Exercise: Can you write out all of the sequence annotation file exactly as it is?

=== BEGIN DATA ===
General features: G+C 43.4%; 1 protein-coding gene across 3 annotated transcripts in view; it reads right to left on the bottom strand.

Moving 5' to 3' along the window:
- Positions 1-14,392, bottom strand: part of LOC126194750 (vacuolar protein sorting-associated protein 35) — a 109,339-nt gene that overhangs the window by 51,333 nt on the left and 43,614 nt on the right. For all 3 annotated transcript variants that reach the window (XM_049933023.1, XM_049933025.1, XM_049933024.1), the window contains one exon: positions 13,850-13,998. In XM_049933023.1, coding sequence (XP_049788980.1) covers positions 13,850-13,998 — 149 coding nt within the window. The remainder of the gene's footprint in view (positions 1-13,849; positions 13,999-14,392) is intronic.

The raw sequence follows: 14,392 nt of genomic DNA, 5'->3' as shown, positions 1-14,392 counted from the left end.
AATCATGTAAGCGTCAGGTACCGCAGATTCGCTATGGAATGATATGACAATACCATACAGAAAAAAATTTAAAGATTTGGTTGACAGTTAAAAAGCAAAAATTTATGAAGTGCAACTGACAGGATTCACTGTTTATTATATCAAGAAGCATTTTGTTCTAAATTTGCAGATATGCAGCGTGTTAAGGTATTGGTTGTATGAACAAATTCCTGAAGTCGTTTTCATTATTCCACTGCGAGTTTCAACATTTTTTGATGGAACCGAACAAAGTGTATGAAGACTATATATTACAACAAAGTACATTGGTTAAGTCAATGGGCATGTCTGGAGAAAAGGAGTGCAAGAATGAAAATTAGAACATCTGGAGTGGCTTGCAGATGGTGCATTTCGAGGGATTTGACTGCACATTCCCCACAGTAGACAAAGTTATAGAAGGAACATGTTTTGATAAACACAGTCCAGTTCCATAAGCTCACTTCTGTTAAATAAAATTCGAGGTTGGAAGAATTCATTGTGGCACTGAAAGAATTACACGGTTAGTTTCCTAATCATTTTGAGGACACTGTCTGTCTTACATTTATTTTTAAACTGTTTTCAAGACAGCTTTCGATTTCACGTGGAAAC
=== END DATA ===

General features: G+C 43.4%; 1 protein-coding gene across 3 annotated transcripts in view; it reads right to left on the bottom strand.

Moving 5' to 3' along the window:
- Positions 1-14,392, bottom strand: part of LOC126194750 (vacuolar protein sorting-associated protein 35) — a 109,339-nt gene that overhangs the window by 51,333 nt on the left and 43,614 nt on the right. For all 3 annotated transcript variants that reach the window (XM_049933023.1, XM_049933025.1, XM_049933024.1), the window contains one exon: positions 13,850-13,998. In XM_049933023.1, coding sequence (XP_049788980.1) covers positions 13,850-13,998 — 149 coding nt within the window. The remainder of the gene's footprint in view (positions 1-13,849; positions 13,999-14,392) is intronic.

The raw sequence follows: 14,392 nt of genomic DNA, 5'->3' as shown, positions 1-14,392 counted from the left end.
AATCATGTAAGCGTCAGGTACCGCAGATTCGCTATGGAATGATATGACAATACCATACAGAAAAAAATTTAAAGATTTGGTTGACAGTTAAAAAGCAAAAATTTATGAAGTGCAACTGACAGGATTCACTGTTTATTATATCAAGAAGCATTTTGTTCTAAATTTGCAGATATGCAGCGTGTTAAGGTATTGGTTGTATGAACAAATTCCTGAAGTCGTTTTCATTATTCCACTGCGAGTTTCAACATTTTTTGATGGAACCGAACAAAGTGTATGAAGACTATATATTACAACAAAGTACATTGGTTAAGTCAATGGGCATGTCTGGAGAAAAGGAGTGCAAGAATGAAAATTAGAACATCTGGAGTGGCTTGCAGATGGTGCATTTCGAGGGATTTGACTGCACATTCCCCACAGTAGACAAAGTTATAGAAGGAACATGTTTTGATAAACACAGTCCAGTTCCATAAGCTCACTTCTGTTAAATAAAATTCGAGGTTGGAAGAATTCATTGTGGCACTGAAAGAATTACACGGTTAGTTTCCTAATCATTTTGAGGACACTGTCTGTCTTACATTTATTTTTAAACTGTTTTCAAGACAGCTTTCGATTTCACGTGGAAAC